In plain language, that suggests we should pretend humanity is just an accident. No Creator, no afterlife, no ultimate justice or accountability, simply the here-and-now and that’s it. That’s been the formula for the worst tyrannies and mass murders in world history, and Khmer Rouge Cambodia was the quintessential example. In urging listeners to imagine neither Heaven nor religion (and therefore no Creator), the song defies what science is increasingly debunking, namely, that everything evolved out of nothing and has neither a beginner or a beginning.
“Imagine all the people living for today,” the song urges. That’s what they do in North Korea today and that’s what life was reduced to under the Khmer Rouge in Cambodia. Don’t plan for your future because the dictator will plan it for you. In a free society, living as though tomorrow matters is a powerful incentive to live right today. It’s also the reason people save, invest, have children, and build homes and lives. But not in the utopia John and Yoko dreamed about.
“Nothing to kill or die for,” the song intones. That’s actually one of the features of Heaven, a place the Lennons imagined away a few lines before. On Earth, I can think of a few things that are often worth killing or dying for: self-defense, saving loved ones, ending or preventing slavery, to name a few.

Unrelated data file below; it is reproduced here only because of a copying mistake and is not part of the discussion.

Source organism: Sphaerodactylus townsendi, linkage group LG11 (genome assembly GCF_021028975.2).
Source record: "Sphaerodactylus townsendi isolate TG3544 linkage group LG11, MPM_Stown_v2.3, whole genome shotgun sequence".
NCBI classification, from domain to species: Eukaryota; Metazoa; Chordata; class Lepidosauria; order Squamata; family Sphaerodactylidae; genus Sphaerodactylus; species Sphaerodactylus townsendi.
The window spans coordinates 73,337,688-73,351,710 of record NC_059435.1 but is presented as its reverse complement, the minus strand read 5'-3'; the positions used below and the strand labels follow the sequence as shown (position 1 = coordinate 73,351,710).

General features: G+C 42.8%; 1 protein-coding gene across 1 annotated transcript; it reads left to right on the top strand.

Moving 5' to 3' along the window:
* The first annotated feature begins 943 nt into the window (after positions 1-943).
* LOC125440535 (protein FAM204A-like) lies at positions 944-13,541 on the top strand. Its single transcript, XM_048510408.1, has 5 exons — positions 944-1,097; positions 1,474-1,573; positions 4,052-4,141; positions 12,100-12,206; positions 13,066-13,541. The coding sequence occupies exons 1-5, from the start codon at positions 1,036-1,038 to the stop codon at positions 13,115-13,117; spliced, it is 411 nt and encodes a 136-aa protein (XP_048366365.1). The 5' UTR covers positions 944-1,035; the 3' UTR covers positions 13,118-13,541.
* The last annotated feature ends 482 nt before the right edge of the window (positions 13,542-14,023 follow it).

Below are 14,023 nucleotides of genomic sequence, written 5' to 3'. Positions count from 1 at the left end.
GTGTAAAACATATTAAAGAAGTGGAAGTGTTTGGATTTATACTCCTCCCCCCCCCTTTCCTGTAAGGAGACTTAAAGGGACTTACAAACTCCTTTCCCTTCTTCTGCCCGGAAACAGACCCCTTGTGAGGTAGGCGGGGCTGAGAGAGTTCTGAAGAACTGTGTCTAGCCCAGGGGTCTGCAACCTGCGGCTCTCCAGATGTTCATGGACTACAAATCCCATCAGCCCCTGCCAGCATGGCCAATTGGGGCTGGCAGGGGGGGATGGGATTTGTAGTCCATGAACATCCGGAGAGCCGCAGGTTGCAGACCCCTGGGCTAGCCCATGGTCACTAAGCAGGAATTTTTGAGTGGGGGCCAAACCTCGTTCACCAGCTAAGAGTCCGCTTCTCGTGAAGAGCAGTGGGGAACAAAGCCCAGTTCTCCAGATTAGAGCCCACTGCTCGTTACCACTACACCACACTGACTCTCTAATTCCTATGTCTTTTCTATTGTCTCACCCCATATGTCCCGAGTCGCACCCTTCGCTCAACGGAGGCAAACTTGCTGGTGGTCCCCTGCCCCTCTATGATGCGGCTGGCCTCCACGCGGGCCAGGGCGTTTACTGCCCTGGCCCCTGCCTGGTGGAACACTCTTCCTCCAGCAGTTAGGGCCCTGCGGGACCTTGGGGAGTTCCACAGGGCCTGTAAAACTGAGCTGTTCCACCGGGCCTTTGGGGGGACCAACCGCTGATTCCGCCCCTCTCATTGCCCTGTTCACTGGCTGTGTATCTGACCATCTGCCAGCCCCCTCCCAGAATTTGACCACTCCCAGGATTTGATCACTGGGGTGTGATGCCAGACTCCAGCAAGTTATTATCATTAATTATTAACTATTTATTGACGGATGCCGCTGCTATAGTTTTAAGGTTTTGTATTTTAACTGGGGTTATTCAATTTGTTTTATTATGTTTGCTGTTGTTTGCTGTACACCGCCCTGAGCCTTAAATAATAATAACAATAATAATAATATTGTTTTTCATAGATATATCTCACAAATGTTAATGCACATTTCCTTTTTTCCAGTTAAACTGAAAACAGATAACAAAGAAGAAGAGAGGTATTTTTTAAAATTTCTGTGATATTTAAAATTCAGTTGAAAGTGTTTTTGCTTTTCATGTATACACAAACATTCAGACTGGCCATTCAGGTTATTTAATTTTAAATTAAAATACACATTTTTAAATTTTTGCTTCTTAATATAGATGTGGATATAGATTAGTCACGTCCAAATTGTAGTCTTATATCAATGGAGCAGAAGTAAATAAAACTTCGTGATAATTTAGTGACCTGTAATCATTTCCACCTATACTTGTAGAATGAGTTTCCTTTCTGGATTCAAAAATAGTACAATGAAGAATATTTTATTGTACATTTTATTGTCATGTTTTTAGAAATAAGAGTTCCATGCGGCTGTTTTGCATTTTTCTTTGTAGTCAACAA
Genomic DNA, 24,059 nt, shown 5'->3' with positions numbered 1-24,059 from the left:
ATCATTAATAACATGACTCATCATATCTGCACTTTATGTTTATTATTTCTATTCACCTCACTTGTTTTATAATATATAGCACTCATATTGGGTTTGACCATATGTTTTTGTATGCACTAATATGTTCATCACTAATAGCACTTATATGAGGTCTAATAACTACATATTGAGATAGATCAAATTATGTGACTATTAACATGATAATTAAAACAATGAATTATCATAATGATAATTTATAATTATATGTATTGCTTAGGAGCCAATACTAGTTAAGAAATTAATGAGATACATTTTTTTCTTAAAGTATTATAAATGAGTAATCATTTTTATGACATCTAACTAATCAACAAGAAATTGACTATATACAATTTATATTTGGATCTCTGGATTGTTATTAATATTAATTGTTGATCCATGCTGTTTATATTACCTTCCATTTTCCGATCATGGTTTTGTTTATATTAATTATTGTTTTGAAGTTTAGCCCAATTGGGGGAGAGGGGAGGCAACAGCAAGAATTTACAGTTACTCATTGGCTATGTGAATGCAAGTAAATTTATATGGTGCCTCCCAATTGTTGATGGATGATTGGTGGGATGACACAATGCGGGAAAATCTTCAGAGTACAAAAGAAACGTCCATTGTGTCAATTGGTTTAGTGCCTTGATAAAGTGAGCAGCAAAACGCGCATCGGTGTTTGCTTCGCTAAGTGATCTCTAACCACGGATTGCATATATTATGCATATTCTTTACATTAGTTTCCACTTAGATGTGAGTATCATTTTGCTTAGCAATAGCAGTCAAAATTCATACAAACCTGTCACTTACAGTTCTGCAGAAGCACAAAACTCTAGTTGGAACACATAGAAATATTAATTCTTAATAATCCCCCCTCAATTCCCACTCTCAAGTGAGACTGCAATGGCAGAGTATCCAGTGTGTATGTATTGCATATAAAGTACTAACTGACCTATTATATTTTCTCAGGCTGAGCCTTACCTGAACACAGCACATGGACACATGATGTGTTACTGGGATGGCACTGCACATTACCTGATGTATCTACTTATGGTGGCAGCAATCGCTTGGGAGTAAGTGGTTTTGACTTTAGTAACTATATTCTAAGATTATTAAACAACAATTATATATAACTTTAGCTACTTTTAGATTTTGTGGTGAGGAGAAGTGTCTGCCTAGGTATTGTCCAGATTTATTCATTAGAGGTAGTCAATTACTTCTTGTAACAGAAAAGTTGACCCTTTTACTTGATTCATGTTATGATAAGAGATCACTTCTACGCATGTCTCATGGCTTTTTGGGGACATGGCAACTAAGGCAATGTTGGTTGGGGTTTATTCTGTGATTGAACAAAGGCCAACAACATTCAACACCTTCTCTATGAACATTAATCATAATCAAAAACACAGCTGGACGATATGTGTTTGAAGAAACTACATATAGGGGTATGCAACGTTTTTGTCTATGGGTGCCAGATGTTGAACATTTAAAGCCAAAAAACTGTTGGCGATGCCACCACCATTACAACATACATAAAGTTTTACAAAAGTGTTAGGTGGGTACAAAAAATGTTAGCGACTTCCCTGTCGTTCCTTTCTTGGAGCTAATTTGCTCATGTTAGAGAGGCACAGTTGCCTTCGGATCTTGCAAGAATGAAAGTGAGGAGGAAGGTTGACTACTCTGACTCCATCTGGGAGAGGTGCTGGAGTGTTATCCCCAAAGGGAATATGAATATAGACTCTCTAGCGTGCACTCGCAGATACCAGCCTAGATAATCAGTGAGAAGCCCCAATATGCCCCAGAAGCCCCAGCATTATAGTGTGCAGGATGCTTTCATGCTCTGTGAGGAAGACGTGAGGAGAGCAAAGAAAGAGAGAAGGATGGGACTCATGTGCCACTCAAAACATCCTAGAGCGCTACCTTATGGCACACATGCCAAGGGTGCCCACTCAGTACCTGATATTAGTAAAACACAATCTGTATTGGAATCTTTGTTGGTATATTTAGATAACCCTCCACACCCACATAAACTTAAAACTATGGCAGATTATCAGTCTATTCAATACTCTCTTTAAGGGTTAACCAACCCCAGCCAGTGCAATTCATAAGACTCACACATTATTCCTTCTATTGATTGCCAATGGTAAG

“Imagine no possessions,” the lyrics urge. Now there’s a winning idea. It’s not yours, even if you worked for it, created it, sacrificed for it, bought it, or received it as a gift. It belongs to others, or the fictional “everybody.” This was famously “imagined” by Pol Pot in Cambodia and Mao Zedong in China. This is not some “ideal”; it’s a barbarous, Stone Age relic. It’s a prescription for mass impoverishment.
“Living life in peace,” we’re asked to imagine. But how peaceful do you think a society would be if we don’t let people keep their stuff? And how do you make sure they don’t have “possessions” in the first place? By asking them politely not to acquire any? Good luck.
Now you know why the violent despot Fidel Castro had a soft spot in his heart for John Lennon. If Cuban communism is a Disney-like park, “Imagine” is its theme, the counterpart to the annoying “It’s a Small World” that some people can never get out of their heads.
At the end of the dreary dystopian nightmare of “Imagine,” John and Yoko utter, “You may say I’m a dreamer.” That would be a rather charitable statement, given the song’s stupidity. Decent people should want no part of their evil dreams.
This article was reprinted with permission from The American Spectator.